“Wives, submit to your husbands…” Ephesians 5:22. I’m expecting that you know the verse, and you know the following couple verses. What comes before this verse? Do you know? Paul just finished speaking about how we’ve come out of darkness and into light. Darkness and light are metaphors for two different kingdoms. The way that Paul concludes this introductory thought is by saying, “Submit to one another out of reverence for Christ”. This is the verse directly before, “Wives, submit to your husbands as to the Lord.” What is the context telling us? Just like everyone submits to everyone else, so too should the marriage relationship be one of submission one to another. What comes after this verse/passage? “Husbands, love your wives, just as Christ loved the church and gave himself up for her.” This plays in perfectly with what I just said: the point is that the relationship is one of submission unto one another – the husband even submitting himself unto death on behalf of his wife! What comes after that? We find Paul giving advice to children and parents, to slaves and masters, and finally to bear the full armor of God. This passage is the commencement of Paul explaining what it means to be children of the light, who have come out of darkness. He concludes the whole thought with the “put on the full armor of God” passage.
Let us try another. “Do not judge, or you too will be judged” Matthew 7:1. What is the context? We are in the sermon on the mount, where Jesus begins with these beatitudes, basically clarifying what it means to typify the kingdom of God. Then, he gives two examples of what these traits look like: salt and light. From there, Christ tells us that He fulfills the Law (a rabbinical way of saying that He is teaching it in its purest form), and that our righteousness needs to exceed the Pharisees’. How does that happen? Jesus spends the next 13 ‘teachings’ explaining what it means. The first six are in relation to the Law and the way that we understand and obey it. The next seven are in relation to our daily lives and attitudes. At the beginning and at the end of these teachings we find the phrase “the Law and the Prophets”. This teaching on judging others is the second to last of these teachings on what it means that our righteousness should exceed that of the Pharisees. From there, Jesus explains that the gate is small, and the path is narrow that leads to life. How do we get onto this path? We live in righteousness that exceeds the Pharisees’. How do we know we are indeed on that path? Jesus explains that we will know by our fruit. Then He ends by giving the parable of two builders: one wise and one foolish. So, when we come to judging others, this is the context. We find verse 7:5 saying, “first take the plank out of your own eye, and then you will see clearly to remove the speck from your brother’s eye.” Jesus is actually telling us to judge! He is distinguishing between the unrighteous judgment and the righteous judgment, though. So, 7:1 fits in with the whole context – a comparison of the two “righteousnesses” (one true, and one false) – and also stands as an introduction to what it means to righteously judge your brother.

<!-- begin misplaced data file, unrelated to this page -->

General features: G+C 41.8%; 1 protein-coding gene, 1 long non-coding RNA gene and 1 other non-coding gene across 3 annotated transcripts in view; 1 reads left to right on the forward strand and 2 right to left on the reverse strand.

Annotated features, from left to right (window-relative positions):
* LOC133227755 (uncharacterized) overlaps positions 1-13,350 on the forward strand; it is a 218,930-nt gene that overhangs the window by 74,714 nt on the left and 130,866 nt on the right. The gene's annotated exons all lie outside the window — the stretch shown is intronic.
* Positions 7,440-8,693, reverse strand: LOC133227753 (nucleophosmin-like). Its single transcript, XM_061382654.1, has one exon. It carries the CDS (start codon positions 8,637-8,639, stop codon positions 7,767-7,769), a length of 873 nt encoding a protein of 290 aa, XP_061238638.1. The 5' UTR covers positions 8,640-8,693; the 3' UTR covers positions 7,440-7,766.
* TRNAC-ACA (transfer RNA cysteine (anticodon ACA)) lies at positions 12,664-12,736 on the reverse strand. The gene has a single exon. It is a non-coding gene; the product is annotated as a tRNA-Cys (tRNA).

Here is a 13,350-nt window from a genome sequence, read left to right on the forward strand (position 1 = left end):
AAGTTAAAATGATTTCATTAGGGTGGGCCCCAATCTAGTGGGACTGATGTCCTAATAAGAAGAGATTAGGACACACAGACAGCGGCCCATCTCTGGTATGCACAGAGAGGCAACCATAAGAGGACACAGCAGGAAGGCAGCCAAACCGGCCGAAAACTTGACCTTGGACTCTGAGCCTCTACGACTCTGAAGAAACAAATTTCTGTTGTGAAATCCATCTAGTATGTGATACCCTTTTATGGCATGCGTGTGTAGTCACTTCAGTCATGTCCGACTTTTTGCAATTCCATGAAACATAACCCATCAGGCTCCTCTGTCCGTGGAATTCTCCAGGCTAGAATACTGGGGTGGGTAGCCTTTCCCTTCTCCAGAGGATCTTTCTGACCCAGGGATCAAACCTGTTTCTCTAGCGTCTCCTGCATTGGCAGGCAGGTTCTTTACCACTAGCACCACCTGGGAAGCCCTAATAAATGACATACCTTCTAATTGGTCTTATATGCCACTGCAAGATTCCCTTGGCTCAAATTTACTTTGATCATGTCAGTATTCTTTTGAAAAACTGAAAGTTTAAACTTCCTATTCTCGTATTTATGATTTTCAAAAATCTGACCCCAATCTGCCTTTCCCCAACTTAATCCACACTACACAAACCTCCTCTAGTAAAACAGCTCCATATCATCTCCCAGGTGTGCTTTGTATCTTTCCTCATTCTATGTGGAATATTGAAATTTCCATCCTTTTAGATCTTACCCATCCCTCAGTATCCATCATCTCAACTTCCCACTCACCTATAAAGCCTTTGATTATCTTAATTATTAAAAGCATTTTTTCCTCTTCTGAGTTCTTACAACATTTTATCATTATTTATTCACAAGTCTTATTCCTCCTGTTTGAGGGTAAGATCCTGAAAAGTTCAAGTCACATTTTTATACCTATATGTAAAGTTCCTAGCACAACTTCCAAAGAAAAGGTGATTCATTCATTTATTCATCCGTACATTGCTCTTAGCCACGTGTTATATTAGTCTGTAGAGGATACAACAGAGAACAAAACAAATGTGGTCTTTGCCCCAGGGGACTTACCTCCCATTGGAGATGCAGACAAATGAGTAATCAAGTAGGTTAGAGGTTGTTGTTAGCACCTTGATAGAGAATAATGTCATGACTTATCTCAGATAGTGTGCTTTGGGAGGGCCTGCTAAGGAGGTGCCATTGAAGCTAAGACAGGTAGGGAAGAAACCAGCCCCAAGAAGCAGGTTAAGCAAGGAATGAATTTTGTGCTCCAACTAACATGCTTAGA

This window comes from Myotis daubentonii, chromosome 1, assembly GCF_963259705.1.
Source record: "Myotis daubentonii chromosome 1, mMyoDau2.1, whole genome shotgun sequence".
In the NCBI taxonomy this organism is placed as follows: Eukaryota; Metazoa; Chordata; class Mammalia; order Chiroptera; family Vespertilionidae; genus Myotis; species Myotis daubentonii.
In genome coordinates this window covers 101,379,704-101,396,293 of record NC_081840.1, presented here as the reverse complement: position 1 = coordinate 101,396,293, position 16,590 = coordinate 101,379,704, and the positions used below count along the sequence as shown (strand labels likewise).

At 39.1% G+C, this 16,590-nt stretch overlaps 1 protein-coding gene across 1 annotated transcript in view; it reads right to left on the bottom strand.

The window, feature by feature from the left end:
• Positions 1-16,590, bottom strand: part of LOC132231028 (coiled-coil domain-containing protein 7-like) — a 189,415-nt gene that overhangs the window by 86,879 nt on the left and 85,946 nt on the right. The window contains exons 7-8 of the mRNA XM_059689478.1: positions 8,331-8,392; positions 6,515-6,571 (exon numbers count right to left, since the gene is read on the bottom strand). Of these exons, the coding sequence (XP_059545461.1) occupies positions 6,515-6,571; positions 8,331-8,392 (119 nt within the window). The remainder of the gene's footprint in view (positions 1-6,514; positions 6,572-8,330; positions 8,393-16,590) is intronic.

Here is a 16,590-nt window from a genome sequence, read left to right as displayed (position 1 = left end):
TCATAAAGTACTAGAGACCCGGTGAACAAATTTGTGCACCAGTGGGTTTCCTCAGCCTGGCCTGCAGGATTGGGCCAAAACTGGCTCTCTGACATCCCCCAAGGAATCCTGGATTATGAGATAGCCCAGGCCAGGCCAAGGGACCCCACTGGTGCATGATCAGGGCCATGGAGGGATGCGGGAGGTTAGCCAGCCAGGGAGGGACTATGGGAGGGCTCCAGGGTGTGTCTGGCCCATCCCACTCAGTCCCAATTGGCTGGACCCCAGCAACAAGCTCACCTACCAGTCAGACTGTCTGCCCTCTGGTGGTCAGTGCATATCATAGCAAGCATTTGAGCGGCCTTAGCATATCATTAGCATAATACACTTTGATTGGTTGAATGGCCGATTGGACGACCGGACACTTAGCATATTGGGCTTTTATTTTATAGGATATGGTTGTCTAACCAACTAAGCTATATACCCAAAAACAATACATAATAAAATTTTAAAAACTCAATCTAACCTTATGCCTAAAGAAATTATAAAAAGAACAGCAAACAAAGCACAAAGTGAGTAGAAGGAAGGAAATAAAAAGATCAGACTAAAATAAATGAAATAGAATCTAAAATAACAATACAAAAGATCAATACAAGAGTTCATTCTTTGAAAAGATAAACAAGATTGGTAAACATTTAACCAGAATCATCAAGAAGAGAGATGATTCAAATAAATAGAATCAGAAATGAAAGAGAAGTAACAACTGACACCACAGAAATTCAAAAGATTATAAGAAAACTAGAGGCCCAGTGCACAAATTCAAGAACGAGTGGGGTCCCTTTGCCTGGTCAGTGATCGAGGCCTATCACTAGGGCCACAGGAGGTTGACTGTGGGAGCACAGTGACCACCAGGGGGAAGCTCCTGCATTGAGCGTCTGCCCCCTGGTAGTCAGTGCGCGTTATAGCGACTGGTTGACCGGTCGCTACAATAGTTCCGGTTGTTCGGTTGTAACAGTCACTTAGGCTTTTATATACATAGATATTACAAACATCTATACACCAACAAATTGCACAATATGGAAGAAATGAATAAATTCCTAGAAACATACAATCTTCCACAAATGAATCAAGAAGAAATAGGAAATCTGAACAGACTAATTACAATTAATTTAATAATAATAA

So, in conclusion, I would highly recommend that we start seeking to understand the context of these verses and passages we quote as “proof texts”. Many false doctrines have entered the mind of believers simply because they haven’t gone and looked at the context of the verses quoted. This will save you from falling for much deception – not all – and will give you such a firm foundation in your faith. Hopefully this helped someone. God bless you all!